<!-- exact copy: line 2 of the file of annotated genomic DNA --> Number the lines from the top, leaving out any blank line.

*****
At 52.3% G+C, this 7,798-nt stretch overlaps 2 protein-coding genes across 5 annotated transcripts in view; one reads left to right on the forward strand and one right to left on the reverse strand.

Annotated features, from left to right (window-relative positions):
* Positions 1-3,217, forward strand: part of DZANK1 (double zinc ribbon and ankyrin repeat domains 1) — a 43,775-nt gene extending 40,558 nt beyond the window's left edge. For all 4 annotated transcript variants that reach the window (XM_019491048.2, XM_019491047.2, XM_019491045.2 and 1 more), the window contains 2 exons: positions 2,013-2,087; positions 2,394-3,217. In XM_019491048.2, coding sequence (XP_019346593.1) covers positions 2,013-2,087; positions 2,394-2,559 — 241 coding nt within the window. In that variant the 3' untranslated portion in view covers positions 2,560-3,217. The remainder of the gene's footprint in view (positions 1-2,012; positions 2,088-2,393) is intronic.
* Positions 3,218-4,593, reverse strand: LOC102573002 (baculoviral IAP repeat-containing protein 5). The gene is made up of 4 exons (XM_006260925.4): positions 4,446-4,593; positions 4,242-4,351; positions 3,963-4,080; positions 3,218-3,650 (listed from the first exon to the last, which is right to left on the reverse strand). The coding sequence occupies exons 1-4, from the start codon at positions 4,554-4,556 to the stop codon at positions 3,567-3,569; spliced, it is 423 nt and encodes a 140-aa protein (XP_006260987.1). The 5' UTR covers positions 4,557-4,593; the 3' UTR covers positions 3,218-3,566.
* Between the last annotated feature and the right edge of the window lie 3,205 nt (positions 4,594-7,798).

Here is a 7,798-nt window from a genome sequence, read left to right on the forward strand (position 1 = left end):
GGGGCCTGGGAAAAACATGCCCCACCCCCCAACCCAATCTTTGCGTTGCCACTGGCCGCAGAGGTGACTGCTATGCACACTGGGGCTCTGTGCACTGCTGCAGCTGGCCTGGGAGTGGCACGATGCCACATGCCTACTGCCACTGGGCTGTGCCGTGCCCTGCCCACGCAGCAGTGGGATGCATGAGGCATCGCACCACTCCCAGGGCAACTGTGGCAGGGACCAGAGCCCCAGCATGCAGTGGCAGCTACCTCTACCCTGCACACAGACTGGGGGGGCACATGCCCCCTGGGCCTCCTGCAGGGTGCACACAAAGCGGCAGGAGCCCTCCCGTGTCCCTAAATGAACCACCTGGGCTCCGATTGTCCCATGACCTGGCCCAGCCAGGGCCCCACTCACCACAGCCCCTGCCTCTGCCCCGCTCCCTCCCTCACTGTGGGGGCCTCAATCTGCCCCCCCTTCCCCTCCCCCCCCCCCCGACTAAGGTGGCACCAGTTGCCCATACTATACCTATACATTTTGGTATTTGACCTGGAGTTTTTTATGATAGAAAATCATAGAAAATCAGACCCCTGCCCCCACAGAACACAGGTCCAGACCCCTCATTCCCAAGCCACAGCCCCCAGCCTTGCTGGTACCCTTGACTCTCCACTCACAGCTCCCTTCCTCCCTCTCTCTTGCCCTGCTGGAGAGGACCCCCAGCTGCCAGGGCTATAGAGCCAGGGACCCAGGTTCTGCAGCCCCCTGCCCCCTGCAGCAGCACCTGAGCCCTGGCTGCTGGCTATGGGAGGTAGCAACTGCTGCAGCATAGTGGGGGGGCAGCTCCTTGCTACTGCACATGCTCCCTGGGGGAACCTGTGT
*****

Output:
Annotated features, from left to right (window-relative positions):